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Let it Breathe - Wine Decanters

Better fruit expression, a softer structure and the best possible tasting condition – these are the reasons why it’s a good idea to decant certain wines.

But how and when should you decant a wine? We asked Tasting Panellist, winemaker and wine show judge, Dave Mavor to fill us in.

When to use a wine decanter

 

What is a Wine Decanter For?

The major benefit of decanting is to let wine and oxygen combine. Wine feeds on oxygen when it’s released, giving it the best chance to open up allows the fruit to prosper, the structure to soften, and the wine to be in optimum tasting condition.

In the old days, a wine that had a cork and was deemed worthy, or was of good providence, was meant to be decanted, but the advent of the screwcap has changed all this. It’s the newer bottles in your cellar, the ones you put aside for immediate drinking, which are the ones that can benefit from a little TLC in a wine decanter.

As screwcapped wines arrive tighter and more fine-boned than their predecessors under cork, a bit of air can help release primary fruit and aid texture. In terms of time, newer wines can be left in the decanter and you’ll notice they open up over the course of a few hours.

Older wines, however, do not need more than an hour as they will start to fall away in the decanter and fruit can become stripped quite quickly.

When to Decant Your Wine

How and when to decant wine infographic

Can Decanting Help an Inferior Wine?

Yes! Decanting a cheap wine can often help to get rid of the unpleasant odour from the sulphur dioxide. You might even fool your friends into thinking you’re drinking a much more expensive wine.

Vinturi Aerators

While we generally prefer the ritual, elegance and occasion of a wine decanter, there is no question that aerators are one of the fastest ways to achieve a similar result.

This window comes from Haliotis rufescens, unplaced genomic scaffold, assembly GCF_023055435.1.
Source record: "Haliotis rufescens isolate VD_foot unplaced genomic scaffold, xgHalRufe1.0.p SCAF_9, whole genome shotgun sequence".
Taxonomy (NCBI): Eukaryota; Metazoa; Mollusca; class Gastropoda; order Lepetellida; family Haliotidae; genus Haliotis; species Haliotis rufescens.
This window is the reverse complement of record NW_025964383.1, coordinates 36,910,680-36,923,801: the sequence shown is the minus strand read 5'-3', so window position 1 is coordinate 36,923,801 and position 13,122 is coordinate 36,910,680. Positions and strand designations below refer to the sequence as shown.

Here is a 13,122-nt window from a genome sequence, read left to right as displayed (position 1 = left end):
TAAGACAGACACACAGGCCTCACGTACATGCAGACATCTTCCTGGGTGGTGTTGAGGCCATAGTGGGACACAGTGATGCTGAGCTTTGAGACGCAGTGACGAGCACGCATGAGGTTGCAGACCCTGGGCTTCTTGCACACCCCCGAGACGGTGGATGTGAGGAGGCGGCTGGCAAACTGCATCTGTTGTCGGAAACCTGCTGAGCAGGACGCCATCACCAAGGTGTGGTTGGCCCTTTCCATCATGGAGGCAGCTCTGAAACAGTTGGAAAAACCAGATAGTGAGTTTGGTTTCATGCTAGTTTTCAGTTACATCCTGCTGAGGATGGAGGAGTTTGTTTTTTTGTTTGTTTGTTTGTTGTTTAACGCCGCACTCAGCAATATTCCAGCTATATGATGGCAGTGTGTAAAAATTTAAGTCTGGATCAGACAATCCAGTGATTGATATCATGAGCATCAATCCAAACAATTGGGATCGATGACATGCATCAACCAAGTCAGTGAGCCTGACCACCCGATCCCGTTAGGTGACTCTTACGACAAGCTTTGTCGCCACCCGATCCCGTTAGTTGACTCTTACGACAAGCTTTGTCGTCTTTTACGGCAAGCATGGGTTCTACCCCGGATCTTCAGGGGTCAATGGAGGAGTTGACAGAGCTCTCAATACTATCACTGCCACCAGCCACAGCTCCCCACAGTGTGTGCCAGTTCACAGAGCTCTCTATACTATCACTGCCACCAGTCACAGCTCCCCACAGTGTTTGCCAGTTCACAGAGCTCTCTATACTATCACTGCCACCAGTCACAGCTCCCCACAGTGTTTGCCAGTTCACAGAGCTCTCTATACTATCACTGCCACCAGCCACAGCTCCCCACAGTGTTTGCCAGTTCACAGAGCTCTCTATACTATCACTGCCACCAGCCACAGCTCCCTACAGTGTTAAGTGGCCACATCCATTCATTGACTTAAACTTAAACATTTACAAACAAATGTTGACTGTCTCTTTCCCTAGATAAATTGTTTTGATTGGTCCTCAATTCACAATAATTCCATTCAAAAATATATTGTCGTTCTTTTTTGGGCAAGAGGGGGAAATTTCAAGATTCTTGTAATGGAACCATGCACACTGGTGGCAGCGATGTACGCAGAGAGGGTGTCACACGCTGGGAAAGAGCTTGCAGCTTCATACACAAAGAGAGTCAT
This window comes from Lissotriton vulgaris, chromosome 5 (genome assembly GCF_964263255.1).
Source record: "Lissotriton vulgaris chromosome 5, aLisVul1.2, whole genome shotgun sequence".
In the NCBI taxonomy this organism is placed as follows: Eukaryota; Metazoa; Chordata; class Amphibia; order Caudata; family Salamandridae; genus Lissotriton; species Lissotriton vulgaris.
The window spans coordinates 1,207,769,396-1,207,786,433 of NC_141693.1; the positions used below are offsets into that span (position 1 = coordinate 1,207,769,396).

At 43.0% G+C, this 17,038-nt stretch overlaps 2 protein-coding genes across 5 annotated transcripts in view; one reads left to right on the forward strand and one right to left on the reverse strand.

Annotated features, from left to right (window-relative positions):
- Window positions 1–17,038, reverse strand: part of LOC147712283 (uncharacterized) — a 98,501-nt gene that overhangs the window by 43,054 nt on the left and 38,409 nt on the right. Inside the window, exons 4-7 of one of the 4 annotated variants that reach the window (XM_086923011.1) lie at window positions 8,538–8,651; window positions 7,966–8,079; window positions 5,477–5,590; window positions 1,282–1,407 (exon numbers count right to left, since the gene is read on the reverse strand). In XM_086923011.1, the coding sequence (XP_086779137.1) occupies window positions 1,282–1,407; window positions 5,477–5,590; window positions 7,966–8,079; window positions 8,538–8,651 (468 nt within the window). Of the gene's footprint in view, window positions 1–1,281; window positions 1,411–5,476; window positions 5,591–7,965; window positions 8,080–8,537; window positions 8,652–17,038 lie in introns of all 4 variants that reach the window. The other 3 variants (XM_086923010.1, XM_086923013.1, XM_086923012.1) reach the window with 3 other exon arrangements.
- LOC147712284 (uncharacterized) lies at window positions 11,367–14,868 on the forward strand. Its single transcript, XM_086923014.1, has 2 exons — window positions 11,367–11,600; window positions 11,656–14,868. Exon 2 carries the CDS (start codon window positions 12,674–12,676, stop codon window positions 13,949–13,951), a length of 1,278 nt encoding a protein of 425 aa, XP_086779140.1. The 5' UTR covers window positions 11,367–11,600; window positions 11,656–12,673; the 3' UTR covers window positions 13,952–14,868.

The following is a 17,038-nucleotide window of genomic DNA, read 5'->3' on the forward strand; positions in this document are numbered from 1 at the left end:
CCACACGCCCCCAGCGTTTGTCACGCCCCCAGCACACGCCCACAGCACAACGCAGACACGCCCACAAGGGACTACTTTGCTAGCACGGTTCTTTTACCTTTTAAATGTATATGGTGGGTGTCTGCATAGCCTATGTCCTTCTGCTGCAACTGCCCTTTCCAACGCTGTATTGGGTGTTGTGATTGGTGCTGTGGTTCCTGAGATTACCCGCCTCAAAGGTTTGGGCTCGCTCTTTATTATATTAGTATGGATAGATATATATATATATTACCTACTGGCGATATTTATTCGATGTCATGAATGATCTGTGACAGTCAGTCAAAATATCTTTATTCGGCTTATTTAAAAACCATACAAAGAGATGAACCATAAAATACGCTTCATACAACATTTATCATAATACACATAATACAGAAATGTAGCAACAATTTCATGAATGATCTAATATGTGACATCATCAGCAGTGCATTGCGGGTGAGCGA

The theory works on the vinturi effect, where the velocity of a wine poured through a small gap increases, and as this happens, pressure decreases and air is mixed with the wine as it is poured into the glass.

So aerators are a fast alternative to decanting and if no-one else is sharing your wine, you can pour just a glass through the aerator instead of having to pour the whole bottle into a decanter.

Whether you use an aerator, a decanter or even a jug, give your wine some space to breathe and experience the difference.

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How to read an Australian wine label
Words by Paul Diamond on 7 Mar 2016
Mandatory information requirements for labels of Australian wines, mean as a wine lover you can be assured of exactly what is in each wine bottle, who made it and where it came from – there’s no guess work involved. While the label design differs for each wine company to reflect their personality, history and wine styles, all Australian wine labels must include the following: Volume of wine e.g. 750ml Country of origin e.g. Australia Percentage of alcohol e.g. 13.5% ALC/VOL Designation of product e.g. wine Producer e.g. name and address Additives e.g. preservative 220 added Standard drinks e.g. approx. 8 Standard drinks Allergen warnings e.g. this wine has been fined with fish, milk or egg products. There are also a number of rules that apply to the information supplied about where the fruit for the wine came from, what varietal or varietals it’s made from, and also the vintage it was harvested in. If the label states a specific vintage year, it must contain at least 85% of fruit from the stated year. If it states a specific variety it must contain at least 85% of that variety e.g. Chardonnay , Shiraz or Riesling . If the wine contains 15% or more of a second varietal that also must be declared e.g.: Cabernet Merlot or Semillon Sauvignon Blanc. If it states a specific regional origin or geographical indication (GI) it must contain at least 85% fruit from that region. Front of the label Generally a front label will include the following: Producer’s company name Brand name Geographical indication/region Prescribed name of grape variety or blend Vintage Volume statement. Trophy or medal logo if it has any – awarded at Wine Shows, Trophy is the highest award. Wines can also be awarded a Gold, Silver or Bronze medal depending on the score they receive from the judging panel. Back of label Depending on the wine and the wine producer, the back label usually includes a brief blurb about the wine, winery, or winemaker, a tasting note or maybe the story behind the wine. It also includes: Name and description of the wine Alcohol statement Standard drink labelling Allergens declaration Name and address of the wine producer Country of origin On the back labels of Australian biodynamic and organic wines labels, you may also see logos certifying their status. Each wine label tells a story, so next time you pick out a bottle of wine, make sure you take the time to read its label – you’ll be surprised at what you can learn!
Two Blues Sauvignon Blanc 2014
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